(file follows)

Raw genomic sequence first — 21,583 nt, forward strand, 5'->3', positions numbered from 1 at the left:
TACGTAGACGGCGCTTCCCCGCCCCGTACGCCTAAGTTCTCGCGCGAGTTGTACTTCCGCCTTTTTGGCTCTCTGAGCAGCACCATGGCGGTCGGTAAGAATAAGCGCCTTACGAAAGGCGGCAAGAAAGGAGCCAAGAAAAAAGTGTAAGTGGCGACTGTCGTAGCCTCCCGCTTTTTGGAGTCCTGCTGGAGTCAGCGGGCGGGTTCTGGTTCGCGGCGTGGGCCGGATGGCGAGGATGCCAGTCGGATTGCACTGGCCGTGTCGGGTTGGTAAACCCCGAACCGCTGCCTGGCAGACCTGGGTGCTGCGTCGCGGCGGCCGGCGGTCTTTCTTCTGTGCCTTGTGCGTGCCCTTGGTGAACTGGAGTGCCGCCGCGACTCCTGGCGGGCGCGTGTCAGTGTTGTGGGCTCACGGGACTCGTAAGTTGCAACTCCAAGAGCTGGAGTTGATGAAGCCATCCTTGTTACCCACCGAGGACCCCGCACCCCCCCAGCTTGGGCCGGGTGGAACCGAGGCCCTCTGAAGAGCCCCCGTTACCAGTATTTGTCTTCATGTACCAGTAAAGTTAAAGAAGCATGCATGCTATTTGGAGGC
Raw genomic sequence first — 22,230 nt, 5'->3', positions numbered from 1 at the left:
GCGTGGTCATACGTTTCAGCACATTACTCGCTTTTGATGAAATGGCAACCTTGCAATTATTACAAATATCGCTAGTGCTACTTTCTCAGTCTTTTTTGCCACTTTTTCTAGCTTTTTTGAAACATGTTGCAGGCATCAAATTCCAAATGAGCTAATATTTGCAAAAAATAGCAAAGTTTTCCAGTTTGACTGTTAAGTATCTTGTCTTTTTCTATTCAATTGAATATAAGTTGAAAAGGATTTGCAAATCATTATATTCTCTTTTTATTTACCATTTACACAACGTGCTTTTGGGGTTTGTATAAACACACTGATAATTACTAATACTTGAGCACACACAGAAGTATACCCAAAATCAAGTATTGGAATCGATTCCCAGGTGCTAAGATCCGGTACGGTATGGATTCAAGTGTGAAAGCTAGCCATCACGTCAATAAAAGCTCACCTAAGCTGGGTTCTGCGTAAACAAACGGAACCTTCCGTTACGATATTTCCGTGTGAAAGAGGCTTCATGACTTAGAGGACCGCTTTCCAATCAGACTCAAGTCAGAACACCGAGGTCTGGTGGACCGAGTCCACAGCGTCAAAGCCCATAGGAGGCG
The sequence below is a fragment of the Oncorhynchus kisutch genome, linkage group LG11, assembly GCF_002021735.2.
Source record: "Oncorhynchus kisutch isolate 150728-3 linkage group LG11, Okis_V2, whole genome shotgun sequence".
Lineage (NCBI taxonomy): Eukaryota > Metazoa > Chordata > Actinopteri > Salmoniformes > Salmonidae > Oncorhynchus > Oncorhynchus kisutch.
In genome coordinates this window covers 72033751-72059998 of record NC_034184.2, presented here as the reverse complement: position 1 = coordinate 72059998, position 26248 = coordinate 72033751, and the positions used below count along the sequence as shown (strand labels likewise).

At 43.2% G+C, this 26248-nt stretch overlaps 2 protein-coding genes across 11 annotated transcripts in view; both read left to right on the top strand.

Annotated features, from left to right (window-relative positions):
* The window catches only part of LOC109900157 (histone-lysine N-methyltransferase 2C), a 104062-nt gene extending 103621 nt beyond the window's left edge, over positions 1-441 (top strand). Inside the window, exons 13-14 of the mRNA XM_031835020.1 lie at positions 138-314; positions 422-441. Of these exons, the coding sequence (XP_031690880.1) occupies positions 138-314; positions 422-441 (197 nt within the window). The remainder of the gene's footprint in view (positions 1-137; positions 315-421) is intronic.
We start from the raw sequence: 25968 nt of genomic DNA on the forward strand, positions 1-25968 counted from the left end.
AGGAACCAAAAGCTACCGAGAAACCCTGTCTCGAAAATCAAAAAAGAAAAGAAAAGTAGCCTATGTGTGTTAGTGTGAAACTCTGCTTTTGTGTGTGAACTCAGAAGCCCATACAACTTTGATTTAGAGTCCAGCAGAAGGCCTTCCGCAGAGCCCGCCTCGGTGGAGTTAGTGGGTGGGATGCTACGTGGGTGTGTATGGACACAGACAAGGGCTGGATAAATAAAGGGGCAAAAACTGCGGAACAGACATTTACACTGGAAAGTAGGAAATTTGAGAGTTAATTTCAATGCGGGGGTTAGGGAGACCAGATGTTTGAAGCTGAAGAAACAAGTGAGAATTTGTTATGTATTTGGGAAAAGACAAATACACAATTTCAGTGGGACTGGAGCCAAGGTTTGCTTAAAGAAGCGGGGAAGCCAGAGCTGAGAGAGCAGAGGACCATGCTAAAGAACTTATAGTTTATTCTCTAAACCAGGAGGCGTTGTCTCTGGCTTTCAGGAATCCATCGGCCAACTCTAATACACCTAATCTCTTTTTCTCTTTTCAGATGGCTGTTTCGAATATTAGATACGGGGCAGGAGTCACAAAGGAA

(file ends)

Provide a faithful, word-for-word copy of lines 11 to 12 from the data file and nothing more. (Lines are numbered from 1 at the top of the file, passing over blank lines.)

* The window catches only part of LOC109900157 (histone-lysine N-methyltransferase 2C), a 104062-nt gene extending 103621 nt beyond the window's left edge, over positions 1-441 (top strand). Inside the window, exons 13-14 of the mRNA XM_031835020.1 lie at positions 138-314; positions 422-441. Of these exons, the coding sequence (XP_031690880.1) occupies positions 138-314; positions 422-441 (197 nt within the window). The remainder of the gene's footprint in view (positions 1-137; positions 315-421) is intronic.
We start from the raw sequence: 25968 nt of genomic DNA on the forward strand, positions 1-25968 counted from the left end.